Legalize It: The Surprising Upside of the Colombia Secret Service Sex Scandal

04/23/2012 12:25 PM |

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When the news of the recent Secret Service sex scandal broke—if you haven’t been following the story, some Secret Service officers refused to pay the Colombian sex workers they hired the agreed-upon fee—a lot of the sex people and sex worker publications I read were saying “See? This is why we have to legalize sex work here.” In America, if someone promised you $800 for a night of work and tried to give you $30, going to the cops would not be an option.

I didn’t exactly expect to see such a smart, reasonable response in the mainstream press, though. The discourse around sex and sex work in the US can get pretty ugly, pretty fast. Remember Melissa Petro, the teacher fired for being open about her sex worker past? Anyway, so I was pleased and surprised to come across this ABC piece today. It has some great quotes from smart people, including Sienna Baskin from the Sex Workers Project:

“We’ve found in New York that when sex workers are criminalized, they are afraid to go to police when they are victims of crime, including theft, rape and human trafficking,” said Sienna Baskin, co-director of the Sex Workers Project at the Urban Justice Center in New York, which advocates for sex workers and survivors of human trafficking.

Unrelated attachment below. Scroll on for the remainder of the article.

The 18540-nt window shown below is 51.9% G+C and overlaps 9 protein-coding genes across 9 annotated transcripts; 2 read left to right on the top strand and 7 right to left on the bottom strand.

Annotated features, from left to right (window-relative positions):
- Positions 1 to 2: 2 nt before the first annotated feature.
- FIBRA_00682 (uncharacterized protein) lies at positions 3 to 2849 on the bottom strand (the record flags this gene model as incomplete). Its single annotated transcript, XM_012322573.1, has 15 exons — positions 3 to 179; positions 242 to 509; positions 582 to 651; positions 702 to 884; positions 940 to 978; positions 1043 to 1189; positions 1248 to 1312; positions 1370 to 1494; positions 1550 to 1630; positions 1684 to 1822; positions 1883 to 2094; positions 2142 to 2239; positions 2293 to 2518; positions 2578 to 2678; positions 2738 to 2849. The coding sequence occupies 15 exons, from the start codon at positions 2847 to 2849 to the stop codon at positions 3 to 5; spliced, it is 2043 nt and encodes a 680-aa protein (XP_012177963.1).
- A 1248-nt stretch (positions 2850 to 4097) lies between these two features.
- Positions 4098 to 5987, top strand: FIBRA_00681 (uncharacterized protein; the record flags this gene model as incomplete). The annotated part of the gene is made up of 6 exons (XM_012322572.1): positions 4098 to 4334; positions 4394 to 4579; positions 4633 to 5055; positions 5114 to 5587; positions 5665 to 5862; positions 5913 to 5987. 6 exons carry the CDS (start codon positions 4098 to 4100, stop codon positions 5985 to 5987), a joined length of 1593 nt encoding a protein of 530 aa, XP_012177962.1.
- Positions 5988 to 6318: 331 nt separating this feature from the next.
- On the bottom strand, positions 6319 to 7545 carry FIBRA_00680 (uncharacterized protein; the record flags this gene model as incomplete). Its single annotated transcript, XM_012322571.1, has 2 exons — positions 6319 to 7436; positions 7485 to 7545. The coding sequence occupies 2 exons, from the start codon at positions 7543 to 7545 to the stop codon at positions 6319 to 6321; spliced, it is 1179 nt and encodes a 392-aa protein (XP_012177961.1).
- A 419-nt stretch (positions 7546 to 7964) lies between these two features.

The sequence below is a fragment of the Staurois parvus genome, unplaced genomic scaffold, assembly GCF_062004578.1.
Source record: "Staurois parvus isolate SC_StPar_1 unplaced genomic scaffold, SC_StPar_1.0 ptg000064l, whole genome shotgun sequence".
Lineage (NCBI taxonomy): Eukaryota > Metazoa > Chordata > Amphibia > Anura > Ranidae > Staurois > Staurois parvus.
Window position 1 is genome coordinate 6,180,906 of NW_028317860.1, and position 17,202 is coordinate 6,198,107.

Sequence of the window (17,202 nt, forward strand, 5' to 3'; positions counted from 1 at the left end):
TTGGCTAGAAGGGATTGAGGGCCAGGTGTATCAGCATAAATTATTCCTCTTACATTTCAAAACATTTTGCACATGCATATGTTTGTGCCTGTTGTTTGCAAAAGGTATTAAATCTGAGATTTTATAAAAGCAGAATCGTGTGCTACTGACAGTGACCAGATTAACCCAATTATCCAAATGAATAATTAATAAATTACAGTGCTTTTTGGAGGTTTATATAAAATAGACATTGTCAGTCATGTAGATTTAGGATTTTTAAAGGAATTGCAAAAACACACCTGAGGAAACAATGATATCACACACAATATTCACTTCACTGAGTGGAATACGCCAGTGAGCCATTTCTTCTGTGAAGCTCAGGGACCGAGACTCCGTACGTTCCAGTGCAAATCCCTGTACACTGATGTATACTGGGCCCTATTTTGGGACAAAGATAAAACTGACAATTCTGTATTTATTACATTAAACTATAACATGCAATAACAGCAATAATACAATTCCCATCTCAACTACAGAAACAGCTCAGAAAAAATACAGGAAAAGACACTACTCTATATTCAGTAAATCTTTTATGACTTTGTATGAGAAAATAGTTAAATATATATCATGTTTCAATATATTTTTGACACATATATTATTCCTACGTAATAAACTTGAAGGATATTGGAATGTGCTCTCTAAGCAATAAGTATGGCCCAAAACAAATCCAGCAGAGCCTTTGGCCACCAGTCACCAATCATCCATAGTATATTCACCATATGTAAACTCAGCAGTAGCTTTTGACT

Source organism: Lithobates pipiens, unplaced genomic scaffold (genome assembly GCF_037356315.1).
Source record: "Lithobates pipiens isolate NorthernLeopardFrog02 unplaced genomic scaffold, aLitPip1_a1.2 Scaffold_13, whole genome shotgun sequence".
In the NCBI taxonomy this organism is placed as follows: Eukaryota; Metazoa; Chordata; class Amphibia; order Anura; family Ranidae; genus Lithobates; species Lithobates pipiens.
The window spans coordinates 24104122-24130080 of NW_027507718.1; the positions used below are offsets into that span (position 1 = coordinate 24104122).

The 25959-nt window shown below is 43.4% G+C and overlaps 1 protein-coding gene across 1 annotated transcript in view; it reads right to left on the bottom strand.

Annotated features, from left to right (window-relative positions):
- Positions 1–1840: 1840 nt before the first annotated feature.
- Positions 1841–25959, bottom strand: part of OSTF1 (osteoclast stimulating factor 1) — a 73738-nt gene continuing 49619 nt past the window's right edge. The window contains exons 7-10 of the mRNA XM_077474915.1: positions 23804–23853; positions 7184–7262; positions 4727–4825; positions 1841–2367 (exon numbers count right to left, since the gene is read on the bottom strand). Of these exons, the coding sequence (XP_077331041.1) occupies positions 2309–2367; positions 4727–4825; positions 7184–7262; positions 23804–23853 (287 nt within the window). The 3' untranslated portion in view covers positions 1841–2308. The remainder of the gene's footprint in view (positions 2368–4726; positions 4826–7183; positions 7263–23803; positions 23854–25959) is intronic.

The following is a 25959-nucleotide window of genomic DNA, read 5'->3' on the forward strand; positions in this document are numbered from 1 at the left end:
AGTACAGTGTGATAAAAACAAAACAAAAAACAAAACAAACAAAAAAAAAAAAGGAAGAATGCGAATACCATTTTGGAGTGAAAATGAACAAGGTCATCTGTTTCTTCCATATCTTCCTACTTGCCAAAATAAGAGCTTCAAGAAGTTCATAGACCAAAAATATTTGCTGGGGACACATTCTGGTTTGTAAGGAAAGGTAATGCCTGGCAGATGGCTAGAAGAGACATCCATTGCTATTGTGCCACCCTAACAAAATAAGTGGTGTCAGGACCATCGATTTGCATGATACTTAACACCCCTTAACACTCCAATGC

“They are also subject to bad policing practices and police brutality,” added Baskin, who recently returned from a day of lobbying in New York’s state capital, Albany, to pass Bill A1008/S323, which would prohibit police and prosecutors from citing possession of condoms as evidence of prostitution.

I kept waiting for the “but as we all know, selling sex is immoral” counterpoint part of the article, but it was pretty respectful throughout:

But while they acknowledge the potential dangers to national security, sex workers in the United States think the “breach” argument is another form of discrimination against prostitutes. “If the issue is attracting attention or bragging about being in the security detail, then it would be a problem if they brought in any outsider,” said McNeill. “If that’s the case, then what difference does it make if she’s a prostitute or an accountant?”

Almodovar looks at it this way. “On a scale of 1 to 10, if murder is the worst thing you can do to your fellow human, giving them an orgasm has to be one of the best things, unless one believes that giving or receiving sexual pleasure is a bad thing… which I do not,” she said. “Why are so many people terrified of sex and sexual pleasure? I do not understand that at all.”

This, from ABC News! Is it possible we’re finally mature enough to discuss legalizing sex work without everyone losing their shit? Man, I hope so. If the people screaming about Backpage.com spent even just a tiny bit of their energy on making sex work safe and legal, it would do more to stop trafficking AND stop the abuse of adults who choose sex work as their profession than closing down all of the websites.